"Right now, those in power are waiting," Reuters quoted Udaltsov as saying. "They hope that our protest, that wave, will sleep. I, for one, am sure that it's not like that. It's not the fashion of the moment. This is really that society woke up and no longer tolerated unlawful humiliation. For that reason, I think that we finish our business and force those in power to grant our absolutely legal demands or leave the political stage."

Nikitenko was detained on December 25 at a rally in support of Udaltsov.

But official harassment and even brutal attacks have targeted activists and journalists involved in the defense of the Khimki woodlands. A number of Nikitenko's colleagues from the Defenders of Khimki Forest have been arrested, and they have accused authorities of abusing agencies like Russia's Child Protective Service to target their children.

Fellow environmental activist Yelena Nadezhkina told RFE/RL's Russian Service that Nikitenko was detained by police while "just standing there and tweeting" on events at the pro-Udaltsov rally. She said he was convicted without any witness testimony and without a lawyer present despite his objections.

with additional agency reporting
MINSK -- A Belarusian state television channel has suspended broadcasts of the Euronews channel, RFE/RL's Belarus Service reports.

The Minsk-based television channel MTIS ended the Euronews broadcasts on January 1, replacing them with programming from the Russian movie channel NTV-Plus Kino+.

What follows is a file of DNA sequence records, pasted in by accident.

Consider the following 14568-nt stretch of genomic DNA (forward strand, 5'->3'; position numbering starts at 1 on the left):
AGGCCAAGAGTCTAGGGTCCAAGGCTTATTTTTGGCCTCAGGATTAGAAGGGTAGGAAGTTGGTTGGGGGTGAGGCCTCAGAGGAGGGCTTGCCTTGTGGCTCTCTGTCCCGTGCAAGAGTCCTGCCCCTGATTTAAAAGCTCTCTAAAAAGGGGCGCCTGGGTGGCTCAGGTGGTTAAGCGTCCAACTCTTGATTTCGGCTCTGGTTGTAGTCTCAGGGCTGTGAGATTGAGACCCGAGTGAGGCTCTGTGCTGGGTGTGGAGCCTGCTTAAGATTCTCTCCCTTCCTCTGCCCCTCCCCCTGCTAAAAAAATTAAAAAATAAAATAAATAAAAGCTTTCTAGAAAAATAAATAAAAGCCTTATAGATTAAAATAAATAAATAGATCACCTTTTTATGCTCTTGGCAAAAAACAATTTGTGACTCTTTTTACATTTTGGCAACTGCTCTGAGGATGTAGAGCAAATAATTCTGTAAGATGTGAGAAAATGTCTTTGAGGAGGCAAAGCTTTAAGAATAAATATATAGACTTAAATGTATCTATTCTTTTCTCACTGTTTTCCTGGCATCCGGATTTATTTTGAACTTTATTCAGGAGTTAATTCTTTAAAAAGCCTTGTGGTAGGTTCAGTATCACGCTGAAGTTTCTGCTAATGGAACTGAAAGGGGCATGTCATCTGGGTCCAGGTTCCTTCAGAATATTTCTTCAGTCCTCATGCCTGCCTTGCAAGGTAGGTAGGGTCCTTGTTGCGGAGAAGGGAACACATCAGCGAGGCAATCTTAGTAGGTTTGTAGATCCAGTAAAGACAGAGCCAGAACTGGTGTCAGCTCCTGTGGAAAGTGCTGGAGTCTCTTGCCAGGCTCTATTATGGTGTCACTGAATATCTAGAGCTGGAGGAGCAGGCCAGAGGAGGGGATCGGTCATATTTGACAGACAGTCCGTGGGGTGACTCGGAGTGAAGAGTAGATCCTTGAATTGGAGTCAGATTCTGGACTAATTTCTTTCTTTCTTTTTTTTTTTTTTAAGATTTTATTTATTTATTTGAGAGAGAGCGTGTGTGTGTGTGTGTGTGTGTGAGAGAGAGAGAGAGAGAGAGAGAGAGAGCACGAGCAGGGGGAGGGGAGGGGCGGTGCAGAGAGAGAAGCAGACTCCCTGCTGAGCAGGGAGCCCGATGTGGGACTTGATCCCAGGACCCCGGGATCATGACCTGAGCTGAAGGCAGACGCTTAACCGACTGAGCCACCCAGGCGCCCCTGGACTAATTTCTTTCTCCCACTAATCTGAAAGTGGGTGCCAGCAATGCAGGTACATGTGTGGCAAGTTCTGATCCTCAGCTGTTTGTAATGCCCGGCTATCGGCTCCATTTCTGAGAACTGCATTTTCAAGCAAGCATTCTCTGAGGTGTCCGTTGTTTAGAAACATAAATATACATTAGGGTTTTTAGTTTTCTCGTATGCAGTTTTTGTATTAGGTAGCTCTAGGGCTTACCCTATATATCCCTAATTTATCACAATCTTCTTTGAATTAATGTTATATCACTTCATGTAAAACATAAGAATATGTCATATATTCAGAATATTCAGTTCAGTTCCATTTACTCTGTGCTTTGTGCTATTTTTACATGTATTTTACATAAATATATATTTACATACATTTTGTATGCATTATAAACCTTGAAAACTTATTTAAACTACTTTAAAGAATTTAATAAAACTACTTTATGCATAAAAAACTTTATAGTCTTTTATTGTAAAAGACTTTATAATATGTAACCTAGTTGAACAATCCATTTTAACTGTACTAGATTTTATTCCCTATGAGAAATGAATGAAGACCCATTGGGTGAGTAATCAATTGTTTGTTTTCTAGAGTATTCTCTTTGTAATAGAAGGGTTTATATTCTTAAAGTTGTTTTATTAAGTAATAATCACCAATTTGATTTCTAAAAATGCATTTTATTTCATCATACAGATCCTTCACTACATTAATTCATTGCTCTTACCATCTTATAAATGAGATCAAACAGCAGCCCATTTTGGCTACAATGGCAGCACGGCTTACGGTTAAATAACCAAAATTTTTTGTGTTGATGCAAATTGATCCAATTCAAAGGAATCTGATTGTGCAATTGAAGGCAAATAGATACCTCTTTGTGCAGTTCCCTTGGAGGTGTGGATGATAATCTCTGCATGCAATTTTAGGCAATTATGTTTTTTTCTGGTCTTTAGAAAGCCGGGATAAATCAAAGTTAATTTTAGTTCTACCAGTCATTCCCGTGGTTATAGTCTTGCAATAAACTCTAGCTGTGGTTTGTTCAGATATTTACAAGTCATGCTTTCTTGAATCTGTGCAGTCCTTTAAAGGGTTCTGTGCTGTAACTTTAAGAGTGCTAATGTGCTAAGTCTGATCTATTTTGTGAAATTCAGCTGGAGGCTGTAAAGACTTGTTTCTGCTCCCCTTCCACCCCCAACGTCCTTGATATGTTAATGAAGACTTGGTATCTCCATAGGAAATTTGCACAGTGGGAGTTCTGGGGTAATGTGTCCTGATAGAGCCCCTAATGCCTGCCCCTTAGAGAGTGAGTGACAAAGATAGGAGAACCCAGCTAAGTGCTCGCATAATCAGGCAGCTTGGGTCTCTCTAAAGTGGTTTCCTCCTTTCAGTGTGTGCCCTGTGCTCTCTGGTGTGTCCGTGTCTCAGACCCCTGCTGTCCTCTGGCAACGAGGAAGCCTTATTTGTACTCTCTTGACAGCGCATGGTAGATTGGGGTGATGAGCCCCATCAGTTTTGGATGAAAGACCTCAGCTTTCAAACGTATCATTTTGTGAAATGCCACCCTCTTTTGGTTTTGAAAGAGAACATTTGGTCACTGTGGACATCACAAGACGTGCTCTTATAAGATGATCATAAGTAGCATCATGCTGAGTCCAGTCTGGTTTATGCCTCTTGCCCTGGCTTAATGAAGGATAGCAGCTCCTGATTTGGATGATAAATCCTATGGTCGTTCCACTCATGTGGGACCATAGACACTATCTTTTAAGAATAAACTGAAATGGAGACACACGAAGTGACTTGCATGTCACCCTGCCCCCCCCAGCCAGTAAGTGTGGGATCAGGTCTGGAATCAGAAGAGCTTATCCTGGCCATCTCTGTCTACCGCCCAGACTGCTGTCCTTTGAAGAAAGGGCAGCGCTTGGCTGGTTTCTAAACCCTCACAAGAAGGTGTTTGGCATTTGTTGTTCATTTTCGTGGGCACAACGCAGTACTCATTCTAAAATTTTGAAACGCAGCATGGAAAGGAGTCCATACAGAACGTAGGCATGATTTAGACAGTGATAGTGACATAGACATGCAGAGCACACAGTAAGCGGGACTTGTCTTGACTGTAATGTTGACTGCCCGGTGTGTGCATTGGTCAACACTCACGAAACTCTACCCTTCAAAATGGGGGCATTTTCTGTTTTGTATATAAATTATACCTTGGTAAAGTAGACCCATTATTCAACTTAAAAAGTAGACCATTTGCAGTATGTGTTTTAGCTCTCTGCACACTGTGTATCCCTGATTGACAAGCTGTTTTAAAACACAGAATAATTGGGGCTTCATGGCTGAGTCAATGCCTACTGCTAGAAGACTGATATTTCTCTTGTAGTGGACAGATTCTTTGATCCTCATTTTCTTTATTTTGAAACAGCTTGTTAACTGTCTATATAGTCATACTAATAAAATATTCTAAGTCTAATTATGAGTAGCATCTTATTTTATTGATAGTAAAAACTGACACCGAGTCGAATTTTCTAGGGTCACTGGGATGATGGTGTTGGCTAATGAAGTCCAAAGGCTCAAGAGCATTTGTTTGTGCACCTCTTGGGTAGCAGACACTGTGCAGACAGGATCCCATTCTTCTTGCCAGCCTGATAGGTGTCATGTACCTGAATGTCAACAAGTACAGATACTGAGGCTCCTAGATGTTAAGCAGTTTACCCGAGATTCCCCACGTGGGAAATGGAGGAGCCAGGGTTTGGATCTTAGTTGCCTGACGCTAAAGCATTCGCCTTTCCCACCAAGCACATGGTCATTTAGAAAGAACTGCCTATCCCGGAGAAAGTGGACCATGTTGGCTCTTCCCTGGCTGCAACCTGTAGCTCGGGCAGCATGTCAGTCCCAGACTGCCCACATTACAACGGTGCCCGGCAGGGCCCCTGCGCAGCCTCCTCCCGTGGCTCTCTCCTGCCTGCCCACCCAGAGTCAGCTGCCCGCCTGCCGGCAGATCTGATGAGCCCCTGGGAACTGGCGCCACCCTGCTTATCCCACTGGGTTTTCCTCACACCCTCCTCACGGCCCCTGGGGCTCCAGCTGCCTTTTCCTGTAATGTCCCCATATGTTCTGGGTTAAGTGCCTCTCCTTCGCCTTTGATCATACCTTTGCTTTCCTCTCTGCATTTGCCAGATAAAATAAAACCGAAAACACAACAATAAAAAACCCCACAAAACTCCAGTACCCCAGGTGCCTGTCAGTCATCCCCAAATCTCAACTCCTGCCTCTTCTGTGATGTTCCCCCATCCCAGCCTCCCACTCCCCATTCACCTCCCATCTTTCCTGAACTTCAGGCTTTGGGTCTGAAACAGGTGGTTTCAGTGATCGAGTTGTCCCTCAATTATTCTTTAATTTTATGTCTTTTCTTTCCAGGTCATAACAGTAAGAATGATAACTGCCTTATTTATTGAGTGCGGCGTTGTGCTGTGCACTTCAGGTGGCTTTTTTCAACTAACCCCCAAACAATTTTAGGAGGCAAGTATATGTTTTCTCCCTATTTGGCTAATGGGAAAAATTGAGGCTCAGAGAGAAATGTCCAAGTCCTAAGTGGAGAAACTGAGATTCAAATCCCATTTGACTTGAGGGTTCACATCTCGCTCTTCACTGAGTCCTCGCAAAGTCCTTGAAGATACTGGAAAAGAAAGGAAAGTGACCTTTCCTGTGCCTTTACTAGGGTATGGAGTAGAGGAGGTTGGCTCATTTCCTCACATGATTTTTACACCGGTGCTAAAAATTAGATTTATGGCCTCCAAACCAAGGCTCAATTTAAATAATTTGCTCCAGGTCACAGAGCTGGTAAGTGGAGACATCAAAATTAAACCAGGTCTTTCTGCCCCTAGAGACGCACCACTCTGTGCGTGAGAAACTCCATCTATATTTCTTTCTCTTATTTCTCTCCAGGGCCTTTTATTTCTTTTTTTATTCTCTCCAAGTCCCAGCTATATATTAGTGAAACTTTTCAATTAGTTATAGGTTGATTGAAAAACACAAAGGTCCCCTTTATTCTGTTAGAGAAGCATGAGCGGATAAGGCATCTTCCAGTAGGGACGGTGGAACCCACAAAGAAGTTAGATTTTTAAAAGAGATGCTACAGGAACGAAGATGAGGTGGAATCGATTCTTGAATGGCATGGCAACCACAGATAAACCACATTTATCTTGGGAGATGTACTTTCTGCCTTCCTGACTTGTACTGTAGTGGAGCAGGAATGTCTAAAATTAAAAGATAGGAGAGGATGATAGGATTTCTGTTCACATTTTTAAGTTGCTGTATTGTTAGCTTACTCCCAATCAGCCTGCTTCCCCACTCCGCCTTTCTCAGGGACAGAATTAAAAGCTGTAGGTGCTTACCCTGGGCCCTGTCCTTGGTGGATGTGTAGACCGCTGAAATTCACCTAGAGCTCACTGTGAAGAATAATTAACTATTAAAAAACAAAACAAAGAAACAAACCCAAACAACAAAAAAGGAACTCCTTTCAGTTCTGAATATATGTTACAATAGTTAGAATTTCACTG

MTIS told the Interfax news agency that the decision to drop Euronews was temporary and made due to an increase in the broadcasting fees being charged by Euronews's owners.

It said negotiations between MTIS and Euronews are taking place and should be resolved by February.

The pan-European channel Euronews has been the only independent international news source available on state-controlled Belarusian TV.

On December 20, the channel reported claims by the Ukraine-based Femen group about an attack on its activists shortly after a protest in front of the Belarusian KGB building.

In April, following Euronews coverage of the Arab Spring protests in the Middle East, President Alyaksandr Lukashenka called the channel "a weapon in the hands of bandits."

Independent Belarusian television expert Leonid Mindlin told RFE/RL that Euronews is "a window into the world" for its audience, which he said was some 15 percent of the Belarusian viewers.

Mindlin said it is not known if Euronews was dropped for political or financial reasons.

He maintained that Belarusians can still access it and other independent TV stations via satellite or Internet.

Mindlin added that another Minsk cable television operator, Cosmos TV, continues to broadcast Euronews but has limited access across the country.

Read more in Belarusian here

Load more

About This Blog

"Watchdog" is a blog with a singular mission -- to monitor the latest developments concerning human rights, civil society, and press freedom. We'll pay particular attention to reports concerning countries in RFE/RL's broadcast region.


Journalists In Trouble

RFE/RL journalists take risks, face threats, and make sacrifices every day in an effort to gather the news. Our "Journalists In Trouble" page recognizes their courage and conviction, and documents the high price that many have paid simply for doing their jobs. More